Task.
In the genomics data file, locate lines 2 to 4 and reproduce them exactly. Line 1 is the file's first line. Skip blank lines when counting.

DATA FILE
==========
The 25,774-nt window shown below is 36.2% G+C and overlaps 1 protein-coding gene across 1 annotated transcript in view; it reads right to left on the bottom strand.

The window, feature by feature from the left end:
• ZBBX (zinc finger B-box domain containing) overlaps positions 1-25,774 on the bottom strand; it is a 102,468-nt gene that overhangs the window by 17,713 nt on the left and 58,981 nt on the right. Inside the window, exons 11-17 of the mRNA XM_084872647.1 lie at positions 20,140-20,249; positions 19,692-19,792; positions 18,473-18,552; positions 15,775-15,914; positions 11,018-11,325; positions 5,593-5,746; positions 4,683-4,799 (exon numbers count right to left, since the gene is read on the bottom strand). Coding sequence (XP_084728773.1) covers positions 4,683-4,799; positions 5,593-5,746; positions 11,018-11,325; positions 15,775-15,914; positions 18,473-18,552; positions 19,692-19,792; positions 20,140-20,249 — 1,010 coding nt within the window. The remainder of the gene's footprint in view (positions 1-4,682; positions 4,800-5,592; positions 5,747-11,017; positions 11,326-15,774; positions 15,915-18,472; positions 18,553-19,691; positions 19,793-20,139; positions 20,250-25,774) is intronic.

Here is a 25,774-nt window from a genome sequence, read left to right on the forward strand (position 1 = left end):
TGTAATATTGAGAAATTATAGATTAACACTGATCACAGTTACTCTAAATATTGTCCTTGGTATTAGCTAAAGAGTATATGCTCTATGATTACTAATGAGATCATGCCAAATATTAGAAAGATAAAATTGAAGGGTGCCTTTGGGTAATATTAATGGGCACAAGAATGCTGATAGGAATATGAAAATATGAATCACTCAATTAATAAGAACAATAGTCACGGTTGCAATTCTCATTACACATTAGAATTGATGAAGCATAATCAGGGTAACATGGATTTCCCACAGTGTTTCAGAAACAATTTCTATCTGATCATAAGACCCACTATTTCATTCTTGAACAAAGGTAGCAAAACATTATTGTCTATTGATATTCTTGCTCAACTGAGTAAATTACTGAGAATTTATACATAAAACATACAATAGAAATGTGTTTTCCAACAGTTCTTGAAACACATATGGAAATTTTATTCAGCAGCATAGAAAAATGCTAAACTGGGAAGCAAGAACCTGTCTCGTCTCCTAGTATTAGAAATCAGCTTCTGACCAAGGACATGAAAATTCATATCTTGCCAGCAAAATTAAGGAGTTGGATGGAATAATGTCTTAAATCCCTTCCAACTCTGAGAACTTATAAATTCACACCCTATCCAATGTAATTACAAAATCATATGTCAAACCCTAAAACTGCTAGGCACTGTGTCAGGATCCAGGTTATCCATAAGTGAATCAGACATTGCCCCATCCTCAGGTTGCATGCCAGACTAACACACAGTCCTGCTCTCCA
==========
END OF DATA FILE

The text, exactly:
The window, feature by feature from the left end:
• ZBBX (zinc finger B-box domain containing) overlaps positions 1-25,774 on the bottom strand; it is a 102,468-nt gene that overhangs the window by 17,713 nt on the left and 58,981 nt on the right. Inside the window, exons 11-17 of the mRNA XM_084872647.1 lie at positions 20,140-20,249; positions 19,692-19,792; positions 18,473-18,552; positions 15,775-15,914; positions 11,018-11,325; positions 5,593-5,746; positions 4,683-4,799 (exon numbers count right to left, since the gene is read on the bottom strand). Coding sequence (XP_084728773.1) covers positions 4,683-4,799; positions 5,593-5,746; positions 11,018-11,325; positions 15,775-15,914; positions 18,473-18,552; positions 19,692-19,792; positions 20,140-20,249 — 1,010 coding nt within the window. The remainder of the gene's footprint in view (positions 1-4,682; positions 4,800-5,592; positions 5,747-11,017; positions 11,326-15,774; positions 15,915-18,472; positions 18,553-19,691; positions 19,793-20,139; positions 20,250-25,774) is intronic.

Here is a 25,774-nt window from a genome sequence, read left to right on the forward strand (position 1 = left end):